According to information received from the St. Vincent and the Grenadines Meteorological Services; unstable conditions associated with the passage of two tropical waves have been generating showers and thunderstorm activity across St. Vincent and the Grenadines during the last few days.
By Thursday afternoon, a trough system coupling with a tropical wave could bring significant rainfall across St. Vincent and the Grenadines. Showers and thunderstorm activity could become heavy, with squally conditions possible. Soils are already saturated which could possibly result in flash-flooding and land slippage.
At short notice, the St Vincent and the Grenadines Meteorological Service may issue a Flash-Flood Watch or Warning as conditions warrant.
In addition, St. Vincent and the Grenadines can experience moderate to fresh breeze, with occasional strong gusts/squally (40 – 50 km/h) conditions Thursday afternoon into the night. Gradual reduction in wind speeds is expected during Friday.
Moderate sea-conditions are near 1.5 m on western coasts and up to 2.2 m on eastern coasts. Swell heights are rising, possibly nearing 1.8 m on western coasts and 2.5 m on eastern coasts by Thursday evening. Therefore, small craft operators and sea-bathers should continue to exercise caution for above normal east north-easterly sea-swells and gusty winds.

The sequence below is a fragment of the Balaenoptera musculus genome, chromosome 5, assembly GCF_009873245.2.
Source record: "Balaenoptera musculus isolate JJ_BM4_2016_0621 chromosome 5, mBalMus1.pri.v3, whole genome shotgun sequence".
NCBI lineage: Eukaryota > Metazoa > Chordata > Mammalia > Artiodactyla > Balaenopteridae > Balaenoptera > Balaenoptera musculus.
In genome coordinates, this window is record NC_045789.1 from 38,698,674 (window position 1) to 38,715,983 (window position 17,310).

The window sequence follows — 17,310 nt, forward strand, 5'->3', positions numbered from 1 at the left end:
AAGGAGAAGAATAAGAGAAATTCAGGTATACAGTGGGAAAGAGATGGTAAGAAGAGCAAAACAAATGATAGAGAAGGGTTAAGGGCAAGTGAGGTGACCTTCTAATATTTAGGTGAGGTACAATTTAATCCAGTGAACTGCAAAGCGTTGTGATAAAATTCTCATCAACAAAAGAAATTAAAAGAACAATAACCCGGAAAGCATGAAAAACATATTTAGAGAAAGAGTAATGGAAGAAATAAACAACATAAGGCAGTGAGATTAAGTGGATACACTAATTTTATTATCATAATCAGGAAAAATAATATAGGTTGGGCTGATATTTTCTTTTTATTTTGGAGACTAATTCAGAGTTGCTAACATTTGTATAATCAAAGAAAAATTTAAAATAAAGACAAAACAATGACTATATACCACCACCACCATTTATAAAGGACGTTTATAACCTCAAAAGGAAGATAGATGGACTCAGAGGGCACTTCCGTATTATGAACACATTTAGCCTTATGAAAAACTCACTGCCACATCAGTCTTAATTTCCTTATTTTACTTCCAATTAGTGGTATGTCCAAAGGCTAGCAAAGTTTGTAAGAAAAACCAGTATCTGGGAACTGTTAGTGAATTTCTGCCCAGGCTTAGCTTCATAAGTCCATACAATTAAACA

The National Emergency Management Organisation (NEMO) urges all residents and motorists in low-lying areas and those living near rivers and streams especially persons living in areas such as Fitz-Hughes, Chateaubelair, Spring Village, Vermont, Buccament, Rose Place, Calliaqua, Belair, Dauphine, Arnos Vale, Marriaqua, Lowmans, Greggs, South Rivers, Dickson, Langley Park, Sandy Bay, Owia and Fancy to continue to be vigilant.
Residents in the Grenadine Islands are also asked to be vigilant and exercise caution in areas prone to flooding, landslide and rock fall.
The National Emergency Management Organisation is also appealing to all persons to continue to pay attention to the information issued by the St. Vincent and the Grenadines Meteorological Services and to heighten their preparedness as we are in the wetter months of the hurricane season.